Mojgan Ahmadzadeh Sentenced to Prison

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Translation by Iran Press Watch

HRANA ‒ Mojgan Ahmadzadeh (Fada’i), a Baha’i citizen residing in Qaemshahr, has been sentenced to six months of imprisonment by this city’s Revolutionary Court. Ms. Fada’i was notified of the sentence on Monday, December 2.

According to the HRANA, the news arm of Human Rights Activists in Iran, Mojgan Ahmadzadeh (Fada’i), a Baha’i citizen living in Qaemshahr, has been sentenced to six months imprisonment by the Revolutionary Court of this city. Ms. Fada’i was notified of the sentence on Monday, December 2.

Mojgan Ahmadzadeh was arrested by security forces on December 26, 2018, and transferred to solitary confinement at the Kachoui Detention Center in Sari.

At 10am, while traveling with her family to a family garden in the suburbs of Qaemshahr, Ms. Ahmadzadeh was surrounded by four cars and transported back to their home in Qaemshahr by security officials. At the time of the arrest, four officers searched her home and confiscated a number of her and family members’ personal belongings, including three mobile phones, a tablet, a computer case, a number of memory sticks, CDs, prayers books, a group photos of children and religious images.

On 2 January 2019, after a week of interrogation, this Baha’i citizen was temporarily released on bail until the end of court proceedings.

The trial of Mojgan Fada’i was held on November 26, 2019. On Monday December 2, 2019, she was charged with “propaganda against the state” and was sentenced to six months of imprisonment.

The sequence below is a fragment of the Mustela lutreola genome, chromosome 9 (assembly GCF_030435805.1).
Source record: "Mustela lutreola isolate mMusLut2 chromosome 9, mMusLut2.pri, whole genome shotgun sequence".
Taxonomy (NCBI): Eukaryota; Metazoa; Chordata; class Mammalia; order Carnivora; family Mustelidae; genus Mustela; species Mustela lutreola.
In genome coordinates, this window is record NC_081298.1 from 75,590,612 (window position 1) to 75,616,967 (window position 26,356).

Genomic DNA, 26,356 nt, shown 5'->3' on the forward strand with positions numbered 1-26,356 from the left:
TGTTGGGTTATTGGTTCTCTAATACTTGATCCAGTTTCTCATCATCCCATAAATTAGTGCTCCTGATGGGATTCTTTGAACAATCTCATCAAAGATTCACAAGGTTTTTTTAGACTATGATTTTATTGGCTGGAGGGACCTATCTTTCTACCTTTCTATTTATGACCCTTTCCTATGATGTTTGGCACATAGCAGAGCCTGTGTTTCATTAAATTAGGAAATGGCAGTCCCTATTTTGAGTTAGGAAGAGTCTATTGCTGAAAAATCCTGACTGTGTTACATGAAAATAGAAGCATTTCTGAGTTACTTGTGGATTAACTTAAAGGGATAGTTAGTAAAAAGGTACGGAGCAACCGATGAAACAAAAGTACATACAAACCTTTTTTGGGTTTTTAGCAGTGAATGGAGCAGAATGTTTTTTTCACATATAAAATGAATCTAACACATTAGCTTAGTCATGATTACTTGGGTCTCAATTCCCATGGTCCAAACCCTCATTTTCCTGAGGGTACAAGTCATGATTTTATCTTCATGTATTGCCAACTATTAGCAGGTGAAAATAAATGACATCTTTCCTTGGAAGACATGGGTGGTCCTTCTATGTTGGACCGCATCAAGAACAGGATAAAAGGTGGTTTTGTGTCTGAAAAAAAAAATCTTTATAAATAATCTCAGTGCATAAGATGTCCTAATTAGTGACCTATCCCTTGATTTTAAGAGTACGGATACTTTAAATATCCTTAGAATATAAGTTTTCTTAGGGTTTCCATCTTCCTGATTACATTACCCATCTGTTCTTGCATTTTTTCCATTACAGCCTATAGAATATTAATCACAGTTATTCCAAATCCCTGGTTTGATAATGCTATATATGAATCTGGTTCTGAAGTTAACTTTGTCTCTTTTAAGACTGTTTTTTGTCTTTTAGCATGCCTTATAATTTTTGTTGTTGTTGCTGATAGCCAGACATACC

Mojgan Ahmadzadeh (Fada’i) is the mother of three children, the youngest of whom is a first grader.

Baha’i citizens of Iran are systematically deprived of religious freedoms, even though according to Article 18 of the Universal Declaration of Human Rights and Article 18 of the International Covenant on Civil and Political Rights, all people are entitled to freedom of religion, belief, and changes thereof, as well as the right to express and practice those beliefs individually or collectively, in public or in private.

Though unofficial sources estimate the Baha’i population of Iran at more than 300,000, Iran’s Constitution officially recognizes only Islam, Christianity, Judaism, and Zoroastrianism, and does not acknowledge the Baha’i Faith as an official religion. As a result, the rights of Baha’is in Iran are systematically violated.


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